Catholic Bishops: Obama 'Implements Discrimination'

Lauretta Brown | July 25, 2014 | 12:20pm EDT
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( – The U.S. Conference of Catholic Bishops (USCCB) strongly condemned President Obama’s July 21 executive order, which prohibits federal contractors from discriminating "on the basis of sexual orientation and gender identity," saying it is "unprecedented and extreme and should be opposed" and, in effect, "implements discrimination."

In a statement released Monday, Archbishop William E. Lori of Baltimore and Bishop Richard J. Malone of Buffalo noted that the executive order, which will impact a fifth of the U.S. workforce, discriminates against faithful Catholics.

Archbishop Lori is USCCB’s chairman of the Ad Hoc Committee for Religious Liberty and Bishop Malone is the chairman of the Committee on Laity, Marriage, Family Life and Youth. They point out that a lack of distinction and clarity in the language of Obama’s order will result in excluding those who try to abide by Church teaching from all federal contracting.

“In the name of forbidding discrimination, this order implements discrimination,” the bishops said.

“With the stroke of a pen, it lends the economic power of the federal government to a deeply flawed understanding of human sexuality, to which faithful Catholics and many other people of faith will not assent. As a result, the order will exclude federal contractors precisely on the basis of their religious beliefs.”

“The Church strongly opposes both unjust discrimination against those who experience a homosexual inclination and sexual conduct outside of marriage, which is the union of one man and one woman,” they continued.

“But the executive order, as it regards federal government contractors, ignores the inclination/conduct distinction in the undefined term 'sexual orientation'. As a result, even contractors that disregard sexual inclination in employment face the possibility of exclusion from federal contracting if their employment policies or practices reflect religious or moral objections to extramarital sexual conduct.”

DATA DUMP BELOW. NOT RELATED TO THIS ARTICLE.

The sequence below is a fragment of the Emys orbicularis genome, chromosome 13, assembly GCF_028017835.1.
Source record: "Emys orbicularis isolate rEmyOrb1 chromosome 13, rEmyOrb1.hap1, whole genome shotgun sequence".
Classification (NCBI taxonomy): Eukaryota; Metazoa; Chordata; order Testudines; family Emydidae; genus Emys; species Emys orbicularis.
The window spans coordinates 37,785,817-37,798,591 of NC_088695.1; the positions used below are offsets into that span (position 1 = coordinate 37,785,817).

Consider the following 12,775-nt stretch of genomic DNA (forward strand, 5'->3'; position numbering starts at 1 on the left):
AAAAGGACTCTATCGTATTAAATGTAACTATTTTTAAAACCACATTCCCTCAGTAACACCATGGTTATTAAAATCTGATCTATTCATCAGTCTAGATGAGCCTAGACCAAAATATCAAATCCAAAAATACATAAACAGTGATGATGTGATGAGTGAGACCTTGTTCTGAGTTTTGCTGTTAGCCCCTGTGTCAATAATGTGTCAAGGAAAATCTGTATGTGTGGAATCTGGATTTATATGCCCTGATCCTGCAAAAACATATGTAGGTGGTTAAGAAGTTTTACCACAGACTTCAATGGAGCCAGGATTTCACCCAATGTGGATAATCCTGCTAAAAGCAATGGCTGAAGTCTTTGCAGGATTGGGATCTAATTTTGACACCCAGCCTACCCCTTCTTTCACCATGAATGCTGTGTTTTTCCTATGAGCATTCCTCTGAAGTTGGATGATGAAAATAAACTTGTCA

The bishops also complained that “the executive order prohibits 'gender identity' discrimination, a prohibition that is previously unknown at the federal level and that is predicated on the false idea that 'gender' is nothing more than a social construct or psychological reality that can be chosen at variance from one’s biological sex.”

“This is a problem not only of principle but of practice, as it will jeopardize the privacy and associational rights of both federal contractor employees and federal employees. For example, a biological male employee may be allowed to use the women’s restroom or locker room provided by the employer because the male employee identifies as a female,” they added.

The bishops concluded by pointing out that states have previously avoided the conflicts arising from “sexual orientation” or “gender identity” prohibitions by providing protections for religious employers. Even the Employment Non-Discrimination Act (ENDA) passed by the Senate last year included some religious liberty protections for religiously affiliated nonprofit employers, they pointed out.

“The executive order is an anomaly in this regard,” they said, “containing no religious liberty protections. In this way, the order, which is fundamentally flawed in itself, also needlessly prefers conflict and exclusion over coexistence and cooperation.”

Bishop Lori previously joined with Bishops Salvatore Cordileone of San Francisco and Stephen Blaire of Stockton, California in expressing opposition to the Senate’s passage of ENDA last year because of similar concerns regarding its limited exemptions for religious employers.

They complained that “for- profit employers, nonprofit employers having no religious affiliation, solely-owned and closely-held businesses, and even some religious employers would be subject to ENDA, even if they have a religious or moral objection to same-sex sexual behavior.”

Robert George, vice chairman of the United States Commission on International Religious Freedom and professor of jurisprudence at Princeton University, commented on the USCCB's statement, saying that Obama's executive order has reduced people of faith “to the status of second-class citizens.”

“Barack Obama declared war on the Catholic Church and people of other faiths who hold to traditional beliefs about marriage and sexual morality,” George said.

“We must defeat the enemies of conscience—at the ballot box—not only to protect our own freedom and that of our fellow citizens, but also to protect the interests of those served so well by faith-based institutions. This is a war we must win for their sake as well as our own.”

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